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LP Tanks now require overflow valves

Jan 1, 2003
From Ocean Navigator #122 May/June 2002

From Ocean Navigator #122 May/June 2002

Propane, at normal atmospheric pressure, is a gas; however, whencompressed, it becomes a liquid. This is why, when you shake a full or partially full LP (liquefied petroleum) cylinder, it sounds like it has liquid inside; it does. When the pressure in the tank drops, as is the case when you turn your LP stove or heater on, the liquid actually boils into vapor, which in turn raises the pressure again. This state of equilibrium continues until the tank is empty. It is for this reason that pressure gauges cannot be used to measure the quantity of LP gas within a tank. The pressure gauges are strictly for leak detection.

As of April, all LP tanks are required to be fitted with over-fill-prevention valves, which are intended to prevent unwanted propane leaks. The valves allow tanks to be filled only 80 percent of possible capacity, leaving room for expansion.
   Image Credit: Steve C D'Antonio

In order for this system to work, a vapor space must remain at the top of the inside of the cylinder (for horizontal cylinders, this space is opposite the side with the mounting feet), between the liquid and the tank. This space, about 20 percent of the tank capacity, allows the gas to properly boil off at the moment of demand. However, LP, just like diesel fuel, will expand when heated and contract when cooled. If you have your LP tank filled on a cool spring morning, and the operator tops off the tank, thinking he's actually doing you a favor, or just makes a mistake, he may actually be sowing the seeds of your demise. Once you place that cylinder aboard, and July arrives before you've needed to use the stove, the tank will do one of two things. It may vent LP gas through the pressure relief valve. If your LP locker has been properly constructed, this gas will harmlessly exhaust overboard. If the locker is not gas-tight, or if you've stored the tank in a sail locker or lazarette, it will fill these spaces and eventually settle in the bilge, with potentially explosive consequences — as detailed in an article by Gavin MacLaren in this year's Ocean Voyager issue.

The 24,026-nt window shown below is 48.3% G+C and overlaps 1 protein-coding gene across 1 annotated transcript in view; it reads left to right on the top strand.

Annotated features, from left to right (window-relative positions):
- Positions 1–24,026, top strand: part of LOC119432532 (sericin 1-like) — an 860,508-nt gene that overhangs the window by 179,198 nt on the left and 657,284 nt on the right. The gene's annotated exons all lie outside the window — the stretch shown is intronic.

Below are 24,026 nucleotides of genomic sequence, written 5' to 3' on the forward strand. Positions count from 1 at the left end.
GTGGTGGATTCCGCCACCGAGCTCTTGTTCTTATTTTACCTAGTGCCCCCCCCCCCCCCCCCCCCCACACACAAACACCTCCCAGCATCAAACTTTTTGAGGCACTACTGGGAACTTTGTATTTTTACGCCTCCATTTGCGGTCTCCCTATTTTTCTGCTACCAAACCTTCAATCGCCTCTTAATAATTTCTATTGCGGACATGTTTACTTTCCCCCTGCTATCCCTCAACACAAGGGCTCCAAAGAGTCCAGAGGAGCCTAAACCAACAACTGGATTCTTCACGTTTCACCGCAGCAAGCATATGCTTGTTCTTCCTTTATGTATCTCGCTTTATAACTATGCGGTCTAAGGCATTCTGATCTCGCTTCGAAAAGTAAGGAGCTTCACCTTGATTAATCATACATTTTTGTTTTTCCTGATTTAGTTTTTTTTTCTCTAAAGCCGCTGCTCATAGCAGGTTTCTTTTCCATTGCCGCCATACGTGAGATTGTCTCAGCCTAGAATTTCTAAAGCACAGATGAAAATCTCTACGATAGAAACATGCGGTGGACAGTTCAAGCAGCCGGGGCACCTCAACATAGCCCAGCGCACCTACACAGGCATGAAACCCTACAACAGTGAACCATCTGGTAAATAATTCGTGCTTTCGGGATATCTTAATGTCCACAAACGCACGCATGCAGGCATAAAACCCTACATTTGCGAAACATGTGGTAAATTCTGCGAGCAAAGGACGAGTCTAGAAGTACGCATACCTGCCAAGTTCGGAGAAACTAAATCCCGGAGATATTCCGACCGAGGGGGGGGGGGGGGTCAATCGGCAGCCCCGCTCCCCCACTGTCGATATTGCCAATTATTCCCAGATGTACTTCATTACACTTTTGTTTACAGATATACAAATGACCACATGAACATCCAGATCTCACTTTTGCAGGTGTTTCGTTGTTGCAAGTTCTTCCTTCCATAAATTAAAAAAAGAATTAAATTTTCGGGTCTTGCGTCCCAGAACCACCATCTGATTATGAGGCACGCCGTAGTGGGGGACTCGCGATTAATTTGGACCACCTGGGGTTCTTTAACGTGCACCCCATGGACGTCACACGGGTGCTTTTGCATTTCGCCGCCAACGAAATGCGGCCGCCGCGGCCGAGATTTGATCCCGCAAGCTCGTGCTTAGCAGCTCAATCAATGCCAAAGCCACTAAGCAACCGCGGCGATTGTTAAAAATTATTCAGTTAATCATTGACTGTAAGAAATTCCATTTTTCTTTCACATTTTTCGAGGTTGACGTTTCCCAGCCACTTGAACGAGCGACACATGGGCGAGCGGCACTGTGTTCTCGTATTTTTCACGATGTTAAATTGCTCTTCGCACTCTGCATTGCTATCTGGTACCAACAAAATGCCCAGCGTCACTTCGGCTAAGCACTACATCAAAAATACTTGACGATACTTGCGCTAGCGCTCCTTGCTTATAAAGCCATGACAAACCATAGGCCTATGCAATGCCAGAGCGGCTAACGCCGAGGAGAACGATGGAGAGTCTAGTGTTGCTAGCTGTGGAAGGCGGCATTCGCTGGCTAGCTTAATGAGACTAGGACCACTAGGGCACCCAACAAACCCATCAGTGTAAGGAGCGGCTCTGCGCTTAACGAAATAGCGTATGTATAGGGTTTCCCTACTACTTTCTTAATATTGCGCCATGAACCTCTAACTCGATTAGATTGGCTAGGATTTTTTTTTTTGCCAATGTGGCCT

As of April 1, 2002, the potential for this problem will have been nearly eliminated. As of that date, all LP tanks between 4 and 40 lbs are required in nearly all states in the United States to be equipped with what is known as an overfill prevention device (OPD). This will limit the amount of liquid that a tank can be filled with, ensuring a 20 percent vapor space. A float within the tank, which is attached to the valve, stops the filling process automatically.

There is no grandfathering of tanks now in service. If your tank is not equipped with one of these valves, it will not be eligible for a refill. The valve can be retrofit to some tanks (horizontal tanks are not retrofitable), but it's not worth doing on most ordinary steel tanks unless they are of an unusual size or configuration. Most aluminum tanks, because of their replacement cost, are worth retrofitting. Most LP service centers are able to perform this work, but unless you have a common tank size, be prepared to wait a few weeks for the valve to be ordered. The cost of a refit is about $25.

OPDs are identifiable by the triangular-shaped hand wheel, which is not removable. Both the hand wheel and the bronze valve body are stamped with the letters OPD. One final note, OPD valves will not allow gas to flow unless a hose is attached. This has caused some confusion, if the valve of an OPD-equipped tank is cracked to determine if there's anything in it, nothing will come out even if it's full. This is not a recommended practice, and it won't tell you how much gas is in the tank anyway; as previously mentioned, it may be nearly empty. Weighing is the preferred and safer method of determining fill state. The TW (tare weight), stamped on the tank, is the weight of the empty cylinder. Anything over that weight is gas.

Steve C. D'Antonio

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